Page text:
> Florida physicians who continued dispensing prescription drugs switched to pain medications, such as ibuprofen, that were not classified as Schedule II or III drugs; and
> The provisions in HB 7095 did not affect the level of pharmacy-dispensed Schedule II and Schedule III drugs.
These findings and other results related to HB 7095 demonstrated that it effectively addressed one aspect of the opioid “plague” by reducing the flow of those prescription drugs from the offices of physicians.
Prescription Drug Monitoring Program Data
Kreiner’s presentation focused on Florida and other states using Prescription Drug Monitoring Programs (PDMPs) to address the abuse and misuse of opioids. He described these programs as state-operated databases that amassed information regarding prescriptions for opioids and other prescription medications that fell within the scope of a PDMP in a state. Kreiner added that the reach of PDMPs extended to the general healthcare services in a state and was not specific to prescriptions within a workers’ compensation system.
The research that Kreiner and his colleagues at Brandeis’ PDMP Center of Excellence conduct under the Prescription Behavior Surveillance System (PBSS) relates to analyzing the data from PDMPs in several states. They use this information to identify prescription and dispensing trends.
These trends are studied to determine whether they indicate a probability of abuse and misuse related to opioids and/or other controlled substances. Federal government support of this effort includes grants from the U.S. Food and Drug Administration and the Centers for Disease Control.
Specific statistics that the PBSS calculated included:
> Information regarding opioid use among various age groups;
> Variations in opioid prescription practices among states; and
> Data regarding prescription practices of specific prescribers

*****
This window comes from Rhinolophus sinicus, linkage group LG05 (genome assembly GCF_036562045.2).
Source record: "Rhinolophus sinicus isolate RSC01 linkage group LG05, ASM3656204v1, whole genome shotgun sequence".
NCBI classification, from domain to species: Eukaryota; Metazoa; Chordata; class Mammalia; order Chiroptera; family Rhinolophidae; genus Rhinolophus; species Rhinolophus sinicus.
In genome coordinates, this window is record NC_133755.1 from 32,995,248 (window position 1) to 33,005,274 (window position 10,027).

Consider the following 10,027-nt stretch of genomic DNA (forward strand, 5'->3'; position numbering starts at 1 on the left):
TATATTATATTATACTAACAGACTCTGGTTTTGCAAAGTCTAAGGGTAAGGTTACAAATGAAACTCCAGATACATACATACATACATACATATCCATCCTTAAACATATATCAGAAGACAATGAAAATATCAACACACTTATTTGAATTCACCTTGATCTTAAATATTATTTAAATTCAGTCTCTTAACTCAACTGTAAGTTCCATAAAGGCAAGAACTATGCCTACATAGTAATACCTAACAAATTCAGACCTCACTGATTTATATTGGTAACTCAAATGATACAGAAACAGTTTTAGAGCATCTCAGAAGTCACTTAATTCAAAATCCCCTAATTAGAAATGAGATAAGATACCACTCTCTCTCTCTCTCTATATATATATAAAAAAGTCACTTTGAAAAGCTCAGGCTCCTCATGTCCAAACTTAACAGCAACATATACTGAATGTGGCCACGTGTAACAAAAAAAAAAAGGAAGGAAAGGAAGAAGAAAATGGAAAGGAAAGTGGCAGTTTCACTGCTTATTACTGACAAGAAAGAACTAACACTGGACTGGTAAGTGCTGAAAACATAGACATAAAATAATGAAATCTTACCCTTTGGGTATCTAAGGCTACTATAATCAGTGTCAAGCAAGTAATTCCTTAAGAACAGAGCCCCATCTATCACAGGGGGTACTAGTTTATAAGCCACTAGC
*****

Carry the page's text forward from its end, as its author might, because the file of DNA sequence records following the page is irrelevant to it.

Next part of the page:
The portion of Kreiner’s presentation that focused on privacy issues related to the data that a PDMP collected included limiting the use of some information to research purposes and redacting some personal information from the records; the non-disclosed data included a patient’s:
> Date of birth; and
Florida-Specific PDMP Information
The portion of Kreiner’s presentation that specifically addressed the PDMP program that Florida implemented in response to opioid-related issues, which included patients simultaneously obtaining prescriptions for opioids from multiple prescribers and filling those prescriptions at multiple pharmacies, initially reported that the program started in September 2011.
The data from Florida that the PBSS collected for the period following implementing the PDMP in that state showed significant across-the-board decreases in opioid-related statistics. One example was the daily opioid dosage measured in a morphine milligram equivalent (MME) dropping from an alarming 100 MME in the first quarter of 2011 to roughly 80 MME in the fourth quarter of 2012.
Kreiner reported as well that the number of deaths in Florida in which a controlled prescription drug was either the primary or contributing cause fell almost 18 percent in 2012 compared to the number of those deaths in 2011. The number of deaths during those periods in which Oxycontin played a significant role fell 41 percent.
Lessons From the Sunshine State
The data that Thumula and Kreiner presented showed that the Florida legislature did a good job drafting and implementing legislation that addressed practices that contributed to the abuse and misuse of opioids in that state. The indications regarding high compliance rates among the affected individuals further demonstrated that those reforms provided a good model for other states’ efforts to combat the opioid “plague.”